Interest was high on this page last week when we discussed net neutrality in the lead-up to release of a proposal for new regulations from the Federal Communications Commission (FCC).
That proposal was released by FCC Commissioner Tom Wheeler on Thursday and it was as net neutrality supporters had feared. Here's how Reuters explained the proposed rule change:
"[It] would ban Internet providers from blocking or slowing down access to websites but may let them charge content companies for faster and more reliable delivery of their traffic to users.”
Talk about talking out of both sides of your mouth: no websites may be slowed down but sites that pay more to their ISPs (internet service providers) can be speeded up. More on the proposal from the Washington Post:
”The plan, approved in a three-to-two vote along party lines, could unleash a new economy on the Web where an Internet service provider such as Verizon would charge a Web site such as Netflix for the guarantee of flawless video streaming.
“Smaller companies that can't afford to pay for faster delivery would likely face additional obstacles against bigger rivals. And consumers could see a trickle-down effect of higher prices as Web sites try to pass along new costs of doing business with Internet service providers.”
That, at least, is approaching what I worry about that no one in media is explaining directly: if these new regulations are enacted, it won't be long until additional, new charges for speedy delivery will trickle down to the rest of us - small business trying to get some traction, non-profit charities and partisan political sites, personal websites like mine and yours, for example.
I mean, it's not like Comcast, Verizon and Time-Warner ever left behind a single dime they could gouge out of anyone.
The proposal was approved by the FCC on Thursday in a 3-2 vote, the three being the commissioner and his two fellow Democrats. Just so you know, Commissioner Tom Wheeler spent many years of his career as a lobbyist for the cell phone and and cable companies before being appointed to the FCC six months by President Barack Obama. And as Gothamist pointed out:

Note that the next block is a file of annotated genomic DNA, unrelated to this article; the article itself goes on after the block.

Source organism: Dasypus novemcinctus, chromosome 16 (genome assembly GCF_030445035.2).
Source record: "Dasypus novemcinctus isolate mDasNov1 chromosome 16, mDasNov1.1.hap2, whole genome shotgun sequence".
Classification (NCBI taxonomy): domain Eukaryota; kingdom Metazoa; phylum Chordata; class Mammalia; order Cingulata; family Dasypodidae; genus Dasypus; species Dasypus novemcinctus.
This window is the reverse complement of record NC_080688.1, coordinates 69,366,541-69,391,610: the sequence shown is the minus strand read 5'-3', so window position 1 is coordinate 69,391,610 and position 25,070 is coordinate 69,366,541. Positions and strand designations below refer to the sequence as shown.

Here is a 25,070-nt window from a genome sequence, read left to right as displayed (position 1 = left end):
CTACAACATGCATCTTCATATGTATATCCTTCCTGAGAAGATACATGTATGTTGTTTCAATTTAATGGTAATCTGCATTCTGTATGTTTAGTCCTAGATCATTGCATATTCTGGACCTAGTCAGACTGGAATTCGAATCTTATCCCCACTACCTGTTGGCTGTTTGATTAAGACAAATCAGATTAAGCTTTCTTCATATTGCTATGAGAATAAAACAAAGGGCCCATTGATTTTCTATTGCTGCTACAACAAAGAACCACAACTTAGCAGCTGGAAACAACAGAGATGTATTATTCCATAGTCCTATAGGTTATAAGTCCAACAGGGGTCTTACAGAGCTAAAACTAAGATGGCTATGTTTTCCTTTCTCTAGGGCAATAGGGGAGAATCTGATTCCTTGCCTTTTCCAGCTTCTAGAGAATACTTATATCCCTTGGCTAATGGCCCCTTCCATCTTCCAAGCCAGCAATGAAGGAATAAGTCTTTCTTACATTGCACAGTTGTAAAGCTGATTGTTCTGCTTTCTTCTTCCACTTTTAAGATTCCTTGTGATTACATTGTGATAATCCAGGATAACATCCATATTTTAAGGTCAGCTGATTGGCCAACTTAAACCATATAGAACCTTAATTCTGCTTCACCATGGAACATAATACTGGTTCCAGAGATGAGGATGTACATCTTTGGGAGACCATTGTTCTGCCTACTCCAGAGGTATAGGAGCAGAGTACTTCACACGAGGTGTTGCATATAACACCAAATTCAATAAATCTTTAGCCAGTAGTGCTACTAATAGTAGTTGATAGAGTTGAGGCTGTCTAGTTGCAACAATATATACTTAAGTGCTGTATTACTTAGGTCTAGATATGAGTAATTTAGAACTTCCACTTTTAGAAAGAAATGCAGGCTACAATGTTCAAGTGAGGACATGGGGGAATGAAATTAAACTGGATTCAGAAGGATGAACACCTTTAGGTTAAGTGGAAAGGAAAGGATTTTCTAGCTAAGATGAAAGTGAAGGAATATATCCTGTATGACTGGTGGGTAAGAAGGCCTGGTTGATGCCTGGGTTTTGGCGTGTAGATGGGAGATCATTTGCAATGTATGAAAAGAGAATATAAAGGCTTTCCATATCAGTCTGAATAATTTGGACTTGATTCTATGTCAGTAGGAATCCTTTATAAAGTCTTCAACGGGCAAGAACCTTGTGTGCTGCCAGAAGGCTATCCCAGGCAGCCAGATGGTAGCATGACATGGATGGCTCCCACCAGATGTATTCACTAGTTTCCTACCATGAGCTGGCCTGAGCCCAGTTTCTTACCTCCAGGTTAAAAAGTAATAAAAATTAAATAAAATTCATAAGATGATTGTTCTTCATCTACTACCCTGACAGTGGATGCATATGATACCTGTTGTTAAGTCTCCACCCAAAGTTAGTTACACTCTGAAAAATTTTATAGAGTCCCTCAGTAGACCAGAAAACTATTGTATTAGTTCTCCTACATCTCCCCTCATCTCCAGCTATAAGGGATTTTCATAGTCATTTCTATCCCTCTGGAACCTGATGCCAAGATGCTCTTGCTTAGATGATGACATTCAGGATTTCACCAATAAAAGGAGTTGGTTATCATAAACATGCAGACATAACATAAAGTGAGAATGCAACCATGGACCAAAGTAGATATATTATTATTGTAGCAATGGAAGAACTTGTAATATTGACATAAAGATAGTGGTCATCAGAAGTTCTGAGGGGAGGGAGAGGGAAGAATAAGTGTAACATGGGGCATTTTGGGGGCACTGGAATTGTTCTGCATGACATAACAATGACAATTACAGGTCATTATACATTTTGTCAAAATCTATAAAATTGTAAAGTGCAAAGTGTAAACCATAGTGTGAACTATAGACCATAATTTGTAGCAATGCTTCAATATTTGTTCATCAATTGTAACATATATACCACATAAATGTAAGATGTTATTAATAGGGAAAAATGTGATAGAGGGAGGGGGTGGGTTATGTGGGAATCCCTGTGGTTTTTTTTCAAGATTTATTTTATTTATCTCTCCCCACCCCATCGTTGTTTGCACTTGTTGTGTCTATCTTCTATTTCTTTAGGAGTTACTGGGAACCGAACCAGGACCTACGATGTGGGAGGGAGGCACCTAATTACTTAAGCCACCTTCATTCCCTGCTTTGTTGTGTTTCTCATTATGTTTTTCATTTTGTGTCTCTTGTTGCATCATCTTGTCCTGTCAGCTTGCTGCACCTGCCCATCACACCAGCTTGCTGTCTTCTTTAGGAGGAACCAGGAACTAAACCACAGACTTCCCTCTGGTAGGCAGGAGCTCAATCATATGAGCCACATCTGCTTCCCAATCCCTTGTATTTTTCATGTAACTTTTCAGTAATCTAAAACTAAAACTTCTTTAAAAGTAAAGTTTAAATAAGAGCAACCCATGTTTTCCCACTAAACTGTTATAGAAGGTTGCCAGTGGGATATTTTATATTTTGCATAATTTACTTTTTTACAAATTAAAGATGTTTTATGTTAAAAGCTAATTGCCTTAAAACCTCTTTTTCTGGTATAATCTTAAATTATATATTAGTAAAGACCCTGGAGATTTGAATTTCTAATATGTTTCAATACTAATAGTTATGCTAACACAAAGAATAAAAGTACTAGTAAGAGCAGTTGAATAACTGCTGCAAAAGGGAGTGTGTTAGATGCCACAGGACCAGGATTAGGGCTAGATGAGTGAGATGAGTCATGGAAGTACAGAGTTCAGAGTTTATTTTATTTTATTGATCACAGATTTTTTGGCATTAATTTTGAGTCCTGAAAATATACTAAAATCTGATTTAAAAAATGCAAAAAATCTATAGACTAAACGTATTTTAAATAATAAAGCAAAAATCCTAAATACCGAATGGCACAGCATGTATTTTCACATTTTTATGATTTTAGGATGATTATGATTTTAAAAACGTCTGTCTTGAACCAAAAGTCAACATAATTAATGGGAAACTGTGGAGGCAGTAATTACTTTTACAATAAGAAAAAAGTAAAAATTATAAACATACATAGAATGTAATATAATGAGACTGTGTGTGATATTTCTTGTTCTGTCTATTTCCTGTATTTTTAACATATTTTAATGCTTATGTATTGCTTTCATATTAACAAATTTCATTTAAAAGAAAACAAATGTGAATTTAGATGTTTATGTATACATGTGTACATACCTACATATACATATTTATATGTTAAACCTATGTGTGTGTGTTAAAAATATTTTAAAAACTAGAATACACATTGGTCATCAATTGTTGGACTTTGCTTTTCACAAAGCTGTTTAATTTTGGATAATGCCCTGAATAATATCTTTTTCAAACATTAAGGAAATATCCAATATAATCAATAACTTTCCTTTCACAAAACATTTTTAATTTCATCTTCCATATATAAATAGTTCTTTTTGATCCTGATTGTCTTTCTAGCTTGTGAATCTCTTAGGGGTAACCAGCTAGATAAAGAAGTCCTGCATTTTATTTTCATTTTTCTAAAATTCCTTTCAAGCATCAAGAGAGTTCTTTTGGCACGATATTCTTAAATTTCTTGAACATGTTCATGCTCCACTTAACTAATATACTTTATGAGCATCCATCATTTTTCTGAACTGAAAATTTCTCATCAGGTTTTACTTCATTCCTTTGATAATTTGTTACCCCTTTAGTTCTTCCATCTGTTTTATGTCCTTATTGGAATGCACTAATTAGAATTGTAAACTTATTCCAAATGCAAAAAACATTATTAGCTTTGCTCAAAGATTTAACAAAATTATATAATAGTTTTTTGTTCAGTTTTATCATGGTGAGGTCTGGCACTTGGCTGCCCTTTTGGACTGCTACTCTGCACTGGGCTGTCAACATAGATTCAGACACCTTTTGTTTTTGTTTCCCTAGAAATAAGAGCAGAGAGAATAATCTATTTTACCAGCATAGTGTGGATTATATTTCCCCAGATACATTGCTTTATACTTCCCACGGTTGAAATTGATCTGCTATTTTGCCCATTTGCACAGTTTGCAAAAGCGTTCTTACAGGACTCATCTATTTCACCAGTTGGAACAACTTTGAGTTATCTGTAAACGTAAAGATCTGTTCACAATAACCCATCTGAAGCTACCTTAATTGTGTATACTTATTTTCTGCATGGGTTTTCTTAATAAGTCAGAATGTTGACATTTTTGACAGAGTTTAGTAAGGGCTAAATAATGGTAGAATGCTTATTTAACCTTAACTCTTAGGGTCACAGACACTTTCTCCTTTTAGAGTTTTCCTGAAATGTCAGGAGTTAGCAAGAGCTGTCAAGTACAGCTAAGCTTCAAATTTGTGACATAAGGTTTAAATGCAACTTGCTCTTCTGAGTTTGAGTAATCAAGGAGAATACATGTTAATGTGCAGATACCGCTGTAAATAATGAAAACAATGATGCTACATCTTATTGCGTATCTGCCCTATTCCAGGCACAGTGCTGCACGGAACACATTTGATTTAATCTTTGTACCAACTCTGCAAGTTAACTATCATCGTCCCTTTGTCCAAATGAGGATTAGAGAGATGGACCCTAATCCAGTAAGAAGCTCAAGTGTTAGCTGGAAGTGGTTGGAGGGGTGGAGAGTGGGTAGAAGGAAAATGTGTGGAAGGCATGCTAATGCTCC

”...Wheeler managed to drum up about $700,000 in campaign contributions to both of Obama's presidential runs.”
So even though the president campaigned in 2007 for an open internet, nowadays it's probably not a good idea to look to him for support. After the FCC vote last week, presidential spokesperson, Jay Carney said,
“We will be watching closely as the process moves forward in hopes that the final rule stays true to the spirit of net neutrality. The President is looking at every way to protect a free and open Internet, and will consider any option that might make sense.”
In hopes? Hardly a ringing endorsement for a free and open internet.
The text of the FCC net neutrality rules proposal is here. They are not in effect yet – the purpose of the vote was to open the period of public comment which runs until 15 July 2014.
You can do that at the website of the FCC. This page gives you many choices on how to contact the Commission in general or individual commissioners.
There will undoubtedly be many petitions around the web – please sign them. And I'll be back here to remind you to write or phone the FCC between now and mid-July.
If you have any questions about how the speed up/slow down would work if the proposal is approved, this short, little explanation from The New York Times makes it easy to understand.
At The Elder Storytelling Place today, Dan Gogerty: Who Wants to be a Scammed Millionaire?